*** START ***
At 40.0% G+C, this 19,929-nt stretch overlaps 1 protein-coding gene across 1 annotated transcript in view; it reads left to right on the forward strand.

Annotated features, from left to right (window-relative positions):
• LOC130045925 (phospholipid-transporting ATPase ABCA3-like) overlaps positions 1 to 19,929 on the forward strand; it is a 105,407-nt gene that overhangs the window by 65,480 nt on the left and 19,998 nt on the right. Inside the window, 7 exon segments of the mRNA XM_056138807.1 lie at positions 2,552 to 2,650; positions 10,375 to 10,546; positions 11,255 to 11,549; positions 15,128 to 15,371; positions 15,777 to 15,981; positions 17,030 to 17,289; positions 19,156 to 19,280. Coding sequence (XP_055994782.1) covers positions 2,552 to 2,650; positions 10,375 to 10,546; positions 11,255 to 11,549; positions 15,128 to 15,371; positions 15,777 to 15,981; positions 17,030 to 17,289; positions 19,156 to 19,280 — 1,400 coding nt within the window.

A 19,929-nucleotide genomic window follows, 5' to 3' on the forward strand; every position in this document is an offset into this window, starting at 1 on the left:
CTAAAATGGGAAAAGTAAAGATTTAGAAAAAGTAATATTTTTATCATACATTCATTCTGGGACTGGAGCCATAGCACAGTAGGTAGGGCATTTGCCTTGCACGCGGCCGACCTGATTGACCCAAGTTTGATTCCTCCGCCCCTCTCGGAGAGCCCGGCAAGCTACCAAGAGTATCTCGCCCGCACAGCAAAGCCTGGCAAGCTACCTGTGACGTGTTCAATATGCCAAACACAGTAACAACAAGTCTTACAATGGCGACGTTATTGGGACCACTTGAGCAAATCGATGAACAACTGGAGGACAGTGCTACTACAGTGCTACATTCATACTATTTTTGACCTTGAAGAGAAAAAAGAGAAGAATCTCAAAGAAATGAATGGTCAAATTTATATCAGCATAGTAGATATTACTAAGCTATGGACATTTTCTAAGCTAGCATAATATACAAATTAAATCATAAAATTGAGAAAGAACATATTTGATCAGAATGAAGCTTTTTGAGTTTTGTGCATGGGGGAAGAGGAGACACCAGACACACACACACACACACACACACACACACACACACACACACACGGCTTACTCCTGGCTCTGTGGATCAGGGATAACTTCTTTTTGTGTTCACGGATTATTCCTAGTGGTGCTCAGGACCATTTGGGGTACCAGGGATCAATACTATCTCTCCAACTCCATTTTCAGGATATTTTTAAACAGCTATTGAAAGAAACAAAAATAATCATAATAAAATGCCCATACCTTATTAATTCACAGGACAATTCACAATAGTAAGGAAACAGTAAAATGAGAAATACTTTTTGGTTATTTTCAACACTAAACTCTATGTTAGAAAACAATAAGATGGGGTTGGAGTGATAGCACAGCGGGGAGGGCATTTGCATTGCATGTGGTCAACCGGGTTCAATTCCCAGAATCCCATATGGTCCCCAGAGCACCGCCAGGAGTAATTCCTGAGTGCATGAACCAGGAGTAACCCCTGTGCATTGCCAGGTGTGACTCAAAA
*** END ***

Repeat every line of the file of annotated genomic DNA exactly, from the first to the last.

At 40.0% G+C, this 19,929-nt stretch overlaps 1 protein-coding gene across 1 annotated transcript in view; it reads left to right on the forward strand.

Annotated features, from left to right (window-relative positions):
• LOC130045925 (phospholipid-transporting ATPase ABCA3-like) overlaps positions 1 to 19,929 on the forward strand; it is a 105,407-nt gene that overhangs the window by 65,480 nt on the left and 19,998 nt on the right. Inside the window, 7 exon segments of the mRNA XM_056138807.1 lie at positions 2,552 to 2,650; positions 10,375 to 10,546; positions 11,255 to 11,549; positions 15,128 to 15,371; positions 15,777 to 15,981; positions 17,030 to 17,289; positions 19,156 to 19,280. Coding sequence (XP_055994782.1) covers positions 2,552 to 2,650; positions 10,375 to 10,546; positions 11,255 to 11,549; positions 15,128 to 15,371; positions 15,777 to 15,981; positions 17,030 to 17,289; positions 19,156 to 19,280 — 1,400 coding nt within the window.

A 19,929-nucleotide genomic window follows, 5' to 3' on the forward strand; every position in this document is an offset into this window, starting at 1 on the left:
CTAAAATGGGAAAAGTAAAGATTTAGAAAAAGTAATATTTTTATCATACATTCATTCTGGGACTGGAGCCATAGCACAGTAGGTAGGGCATTTGCCTTGCACGCGGCCGACCTGATTGACCCAAGTTTGATTCCTCCGCCCCTCTCGGAGAGCCCGGCAAGCTACCAAGAGTATCTCGCCCGCACAGCAAAGCCTGGCAAGCTACCTGTGACGTGTTCAATATGCCAAACACAGTAACAACAAGTCTTACAATGGCGACGTTATTGGGACCACTTGAGCAAATCGATGAACAACTGGAGGACAGTGCTACTACAGTGCTACATTCATACTATTTTTGACCTTGAAGAGAAAAAAGAGAAGAATCTCAAAGAAATGAATGGTCAAATTTATATCAGCATAGTAGATATTACTAAGCTATGGACATTTTCTAAGCTAGCATAATATACAAATTAAATCATAAAATTGAGAAAGAACATATTTGATCAGAATGAAGCTTTTTGAGTTTTGTGCATGGGGGAAGAGGAGACACCAGACACACACACACACACACACACACACACACACACACACACACACGGCTTACTCCTGGCTCTGTGGATCAGGGATAACTTCTTTTTGTGTTCACGGATTATTCCTAGTGGTGCTCAGGACCATTTGGGGTACCAGGGATCAATACTATCTCTCCAACTCCATTTTCAGGATATTTTTAAACAGCTATTGAAAGAAACAAAAATAATCATAATAAAATGCCCATACCTTATTAATTCACAGGACAATTCACAATAGTAAGGAAACAGTAAAATGAGAAATACTTTTTGGTTATTTTCAACACTAAACTCTATGTTAGAAAACAATAAGATGGGGTTGGAGTGATAGCACAGCGGGGAGGGCATTTGCATTGCATGTGGTCAACCGGGTTCAATTCCCAGAATCCCATATGGTCCCCAGAGCACCGCCAGGAGTAATTCCTGAGTGCATGAACCAGGAGTAACCCCTGTGCATTGCCAGGTGTGACTCAAAA